When it comes to anxiety and dizziness, there is a direct connection between the two. In fact, many studies have shown that there is a cyclical relationship between the stresses caused by anxiety and the feeling of dizziness.
Anxiety May Cause Dizziness
While your experience with anxiety and your own symptoms may differ from those of others, anxiety dizziness is known to be a common side effect of anxiety. This is because an anxiety disorder or a panic disorder typically goes hand in hand with a vestibular disorder that leads directly to dizziness.
While vestibular disorders are typically associated with ear damage and lead to vertigo, you may also experience these disorders accompanying periods of anxiety. Therefore, when you are feeling anxiety or experiencing a panic attack, there is a high possibility that you will be left feeling quite literally off balance.
This additional feeling of dizziness is one of the last things someone with a generalized anxiety disorder or panic disorder likely wants to experience. The stress of tampering a panic attack is already bad enough, but adding in a vestibular imbalance can make this a truly disorienting experience.
You may feel as though you are mentally unable to stand your ground when experiencing anxiety, and this may be due to the fact that you are at times quite literally unable to stand your ground when your anxiety causes anxiety dizziness.
Dizziness May Also Cause Anxiety
However, when it comes to the topic of anxiety and dizziness, many believe there is a slight “chicken or the egg” phenomenon that occurs. You may often experience both dizziness and anxiety, however, you may find yourself unable to place which one occurred first.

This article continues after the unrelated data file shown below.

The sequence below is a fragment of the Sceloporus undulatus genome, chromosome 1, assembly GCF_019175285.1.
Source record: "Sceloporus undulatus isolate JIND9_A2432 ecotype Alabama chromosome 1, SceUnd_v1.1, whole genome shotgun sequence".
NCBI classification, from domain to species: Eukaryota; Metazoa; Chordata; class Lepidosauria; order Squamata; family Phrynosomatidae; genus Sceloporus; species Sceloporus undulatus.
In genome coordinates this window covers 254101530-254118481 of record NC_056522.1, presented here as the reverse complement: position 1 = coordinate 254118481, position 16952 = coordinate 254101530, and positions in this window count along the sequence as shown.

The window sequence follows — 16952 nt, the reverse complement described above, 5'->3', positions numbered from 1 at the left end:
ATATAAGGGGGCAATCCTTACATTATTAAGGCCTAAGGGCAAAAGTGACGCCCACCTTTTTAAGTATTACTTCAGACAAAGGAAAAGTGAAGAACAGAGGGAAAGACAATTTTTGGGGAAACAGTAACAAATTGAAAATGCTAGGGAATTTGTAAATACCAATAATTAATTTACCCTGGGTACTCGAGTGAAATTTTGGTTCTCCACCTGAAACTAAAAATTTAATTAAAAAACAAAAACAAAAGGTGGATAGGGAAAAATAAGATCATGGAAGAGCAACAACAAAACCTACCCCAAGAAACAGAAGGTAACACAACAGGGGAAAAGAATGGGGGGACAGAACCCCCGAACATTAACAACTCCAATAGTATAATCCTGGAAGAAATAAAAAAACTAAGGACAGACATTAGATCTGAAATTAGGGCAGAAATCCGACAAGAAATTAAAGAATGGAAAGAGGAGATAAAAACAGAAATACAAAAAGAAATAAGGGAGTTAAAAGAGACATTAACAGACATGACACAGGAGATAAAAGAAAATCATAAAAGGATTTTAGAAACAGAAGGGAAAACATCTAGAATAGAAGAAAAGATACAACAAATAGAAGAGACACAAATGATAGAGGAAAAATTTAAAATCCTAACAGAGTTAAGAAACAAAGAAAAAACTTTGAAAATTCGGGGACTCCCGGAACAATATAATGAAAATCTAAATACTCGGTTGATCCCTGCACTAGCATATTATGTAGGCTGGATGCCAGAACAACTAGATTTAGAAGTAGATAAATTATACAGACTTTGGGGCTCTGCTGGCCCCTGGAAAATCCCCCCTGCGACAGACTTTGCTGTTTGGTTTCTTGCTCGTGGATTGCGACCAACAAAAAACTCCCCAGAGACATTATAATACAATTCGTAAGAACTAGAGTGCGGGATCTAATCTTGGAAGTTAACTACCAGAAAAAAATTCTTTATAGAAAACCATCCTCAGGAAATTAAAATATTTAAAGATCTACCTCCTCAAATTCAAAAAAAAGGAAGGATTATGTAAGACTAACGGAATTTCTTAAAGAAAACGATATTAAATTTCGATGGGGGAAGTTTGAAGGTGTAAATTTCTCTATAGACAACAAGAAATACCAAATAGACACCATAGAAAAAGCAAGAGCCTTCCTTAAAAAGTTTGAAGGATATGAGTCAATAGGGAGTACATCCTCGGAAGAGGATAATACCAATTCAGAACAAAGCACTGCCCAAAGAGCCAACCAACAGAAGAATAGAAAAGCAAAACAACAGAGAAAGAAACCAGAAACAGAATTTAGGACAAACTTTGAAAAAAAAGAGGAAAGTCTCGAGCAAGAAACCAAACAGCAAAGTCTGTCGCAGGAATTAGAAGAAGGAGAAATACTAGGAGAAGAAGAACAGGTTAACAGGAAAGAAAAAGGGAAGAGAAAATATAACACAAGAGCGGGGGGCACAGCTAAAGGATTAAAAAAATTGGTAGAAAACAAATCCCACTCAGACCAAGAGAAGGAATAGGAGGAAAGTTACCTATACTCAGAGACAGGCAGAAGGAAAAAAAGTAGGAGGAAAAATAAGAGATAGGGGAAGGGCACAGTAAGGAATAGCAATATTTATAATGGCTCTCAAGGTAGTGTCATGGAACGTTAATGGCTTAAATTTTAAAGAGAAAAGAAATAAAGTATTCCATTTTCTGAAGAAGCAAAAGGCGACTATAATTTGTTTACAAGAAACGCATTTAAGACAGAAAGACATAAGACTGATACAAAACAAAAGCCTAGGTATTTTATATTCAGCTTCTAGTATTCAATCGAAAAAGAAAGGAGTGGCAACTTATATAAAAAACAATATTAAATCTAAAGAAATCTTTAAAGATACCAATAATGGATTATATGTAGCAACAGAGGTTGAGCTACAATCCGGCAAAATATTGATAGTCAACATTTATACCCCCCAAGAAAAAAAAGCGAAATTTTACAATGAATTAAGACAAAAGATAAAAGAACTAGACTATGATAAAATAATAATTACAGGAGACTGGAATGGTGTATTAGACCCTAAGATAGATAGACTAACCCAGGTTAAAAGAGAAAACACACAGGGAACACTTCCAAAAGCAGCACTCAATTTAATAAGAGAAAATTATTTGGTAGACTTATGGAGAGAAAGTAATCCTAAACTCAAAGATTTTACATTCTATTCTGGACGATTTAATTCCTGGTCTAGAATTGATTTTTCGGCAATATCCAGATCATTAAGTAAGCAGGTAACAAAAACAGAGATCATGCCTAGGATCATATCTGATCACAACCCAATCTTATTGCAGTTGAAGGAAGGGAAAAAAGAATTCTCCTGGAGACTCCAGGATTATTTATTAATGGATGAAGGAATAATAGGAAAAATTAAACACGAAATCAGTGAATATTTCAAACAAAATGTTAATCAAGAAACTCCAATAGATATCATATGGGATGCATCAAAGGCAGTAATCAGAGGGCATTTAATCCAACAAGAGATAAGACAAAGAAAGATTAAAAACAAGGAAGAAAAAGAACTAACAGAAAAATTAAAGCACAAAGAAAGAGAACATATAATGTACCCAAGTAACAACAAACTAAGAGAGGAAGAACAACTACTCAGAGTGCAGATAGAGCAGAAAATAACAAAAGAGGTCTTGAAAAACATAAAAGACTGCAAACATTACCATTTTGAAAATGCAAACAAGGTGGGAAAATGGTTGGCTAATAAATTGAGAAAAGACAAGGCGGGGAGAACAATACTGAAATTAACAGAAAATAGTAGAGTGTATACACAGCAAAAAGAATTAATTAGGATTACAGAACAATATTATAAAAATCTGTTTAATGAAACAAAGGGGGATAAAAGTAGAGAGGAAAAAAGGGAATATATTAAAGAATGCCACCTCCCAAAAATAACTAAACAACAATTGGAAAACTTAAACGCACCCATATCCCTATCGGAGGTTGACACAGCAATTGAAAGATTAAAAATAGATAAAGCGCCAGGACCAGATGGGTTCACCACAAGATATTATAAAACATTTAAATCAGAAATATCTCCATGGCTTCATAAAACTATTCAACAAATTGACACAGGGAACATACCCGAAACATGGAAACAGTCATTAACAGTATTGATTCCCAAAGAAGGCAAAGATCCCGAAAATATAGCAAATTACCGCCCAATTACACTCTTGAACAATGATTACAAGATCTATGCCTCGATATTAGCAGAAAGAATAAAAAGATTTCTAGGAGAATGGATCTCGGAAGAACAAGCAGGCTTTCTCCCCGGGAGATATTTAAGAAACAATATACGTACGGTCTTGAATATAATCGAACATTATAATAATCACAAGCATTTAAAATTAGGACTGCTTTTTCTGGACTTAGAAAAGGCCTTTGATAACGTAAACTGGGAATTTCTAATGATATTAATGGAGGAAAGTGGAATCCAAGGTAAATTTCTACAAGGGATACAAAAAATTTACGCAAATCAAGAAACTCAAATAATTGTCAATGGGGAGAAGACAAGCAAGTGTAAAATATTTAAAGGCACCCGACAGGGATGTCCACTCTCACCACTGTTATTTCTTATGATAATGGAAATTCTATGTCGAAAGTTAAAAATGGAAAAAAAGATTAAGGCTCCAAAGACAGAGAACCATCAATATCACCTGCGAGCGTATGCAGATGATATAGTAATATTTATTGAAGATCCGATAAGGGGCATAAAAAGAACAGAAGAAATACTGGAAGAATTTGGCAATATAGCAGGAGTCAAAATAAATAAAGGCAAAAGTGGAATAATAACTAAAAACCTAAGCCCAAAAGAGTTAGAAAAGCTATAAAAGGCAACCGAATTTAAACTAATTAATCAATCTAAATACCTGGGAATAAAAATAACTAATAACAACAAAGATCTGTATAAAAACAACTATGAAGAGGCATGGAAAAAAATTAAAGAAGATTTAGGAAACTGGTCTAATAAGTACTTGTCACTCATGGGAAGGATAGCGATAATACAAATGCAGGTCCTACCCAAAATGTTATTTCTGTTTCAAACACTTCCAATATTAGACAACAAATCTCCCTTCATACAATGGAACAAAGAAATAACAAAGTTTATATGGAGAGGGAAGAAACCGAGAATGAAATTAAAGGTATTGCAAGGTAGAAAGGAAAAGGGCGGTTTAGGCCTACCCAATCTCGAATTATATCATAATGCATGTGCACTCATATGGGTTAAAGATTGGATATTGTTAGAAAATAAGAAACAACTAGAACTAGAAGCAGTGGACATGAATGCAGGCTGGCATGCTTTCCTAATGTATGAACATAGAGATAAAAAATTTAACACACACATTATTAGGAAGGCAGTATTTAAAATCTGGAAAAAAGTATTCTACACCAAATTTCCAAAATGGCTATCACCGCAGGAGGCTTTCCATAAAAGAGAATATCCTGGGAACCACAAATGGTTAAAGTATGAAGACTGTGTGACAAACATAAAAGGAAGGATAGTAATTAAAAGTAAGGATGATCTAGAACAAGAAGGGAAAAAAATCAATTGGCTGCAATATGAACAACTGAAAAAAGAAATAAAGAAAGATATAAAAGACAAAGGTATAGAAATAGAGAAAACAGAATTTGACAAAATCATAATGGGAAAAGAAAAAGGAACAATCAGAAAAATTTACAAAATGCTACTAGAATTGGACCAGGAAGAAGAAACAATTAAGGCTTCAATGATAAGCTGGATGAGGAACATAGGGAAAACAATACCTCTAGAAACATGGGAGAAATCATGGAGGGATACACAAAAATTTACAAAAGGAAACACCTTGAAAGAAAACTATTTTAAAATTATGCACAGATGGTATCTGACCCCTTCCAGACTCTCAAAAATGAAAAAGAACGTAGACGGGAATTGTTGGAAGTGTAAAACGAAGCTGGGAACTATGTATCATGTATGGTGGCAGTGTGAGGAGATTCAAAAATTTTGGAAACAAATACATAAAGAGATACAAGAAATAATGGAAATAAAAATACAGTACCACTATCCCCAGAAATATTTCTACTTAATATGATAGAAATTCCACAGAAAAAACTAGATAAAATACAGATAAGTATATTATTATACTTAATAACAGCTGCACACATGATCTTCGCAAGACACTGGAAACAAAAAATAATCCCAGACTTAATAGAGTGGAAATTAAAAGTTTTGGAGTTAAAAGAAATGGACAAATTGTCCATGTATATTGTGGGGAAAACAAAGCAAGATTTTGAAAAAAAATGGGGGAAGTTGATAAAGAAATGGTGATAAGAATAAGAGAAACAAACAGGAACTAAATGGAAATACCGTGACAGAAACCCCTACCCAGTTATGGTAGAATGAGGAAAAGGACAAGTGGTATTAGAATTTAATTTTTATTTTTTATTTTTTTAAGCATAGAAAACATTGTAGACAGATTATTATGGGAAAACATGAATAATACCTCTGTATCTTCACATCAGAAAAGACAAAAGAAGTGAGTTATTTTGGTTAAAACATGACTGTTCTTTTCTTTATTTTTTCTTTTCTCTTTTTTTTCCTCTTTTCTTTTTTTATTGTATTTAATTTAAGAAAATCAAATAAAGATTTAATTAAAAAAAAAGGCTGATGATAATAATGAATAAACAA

This is because while anxiety can cause dizziness, dizziness may also lead to anxiety. What’s more, this can occur in a variety of different ways. The process of frequently experiencing dizziness or vertigo, especially when it is unexplained, can easily lead to increased feelings of anxiety.
If you are unsure as to why you are suddenly experiencing feelings of dizziness, it can be quite easy to begin to feel additional anxiety. In turn, that increased anxiety can lead to increased dizziness, creating a vicious circle and seemingly unending dizziness and anxiety.
Similarly, vestibular diseases such as vertigo can lead to anxiety. Because anxiety is already associated with vestibular disease, it can be difficult to determine which came first. However, an injury to the ear can easily lead to vestibular damage which in turn makes you feel off – quite literally.
This feeling of imbalance easily leads to anxiety and additional stress, and may ultimately culminate in a panic attack.
A Cyclical Relationship
While the relationship between dizziness and anxiety is indeed a cyclical one, consulting a medical professional can help to shed some light on the best way to proceed with treating the two.
A medical professional will be able to help you identify any vestibular damage and diagnose any potential vertigo you may be experiencing. Getting help for these conditions can help to eliminate feelings of dizziness and may, therefore, help to decrease any additional anxiety you may be feeling.
Medical professionals may also help you with diagnosing any anxiety disorders you may be experiencing as well. Regardless of which came first, identifying any underlying medical or psychological trauma you have experienced and can help you to decrease one or both of these phenomena.
Treating both dizziness and vertigo as well as recognizing anxiety you may be experiencing can help you to decrease both, due to their dependent relationship with one another.
Coping With Vertigo and Dizziness
Vertigo can often feel like a more intense version of dizziness. Most people who experience vertigo report feeling as though the world around them is spinning and find themselves unable to keep their balance.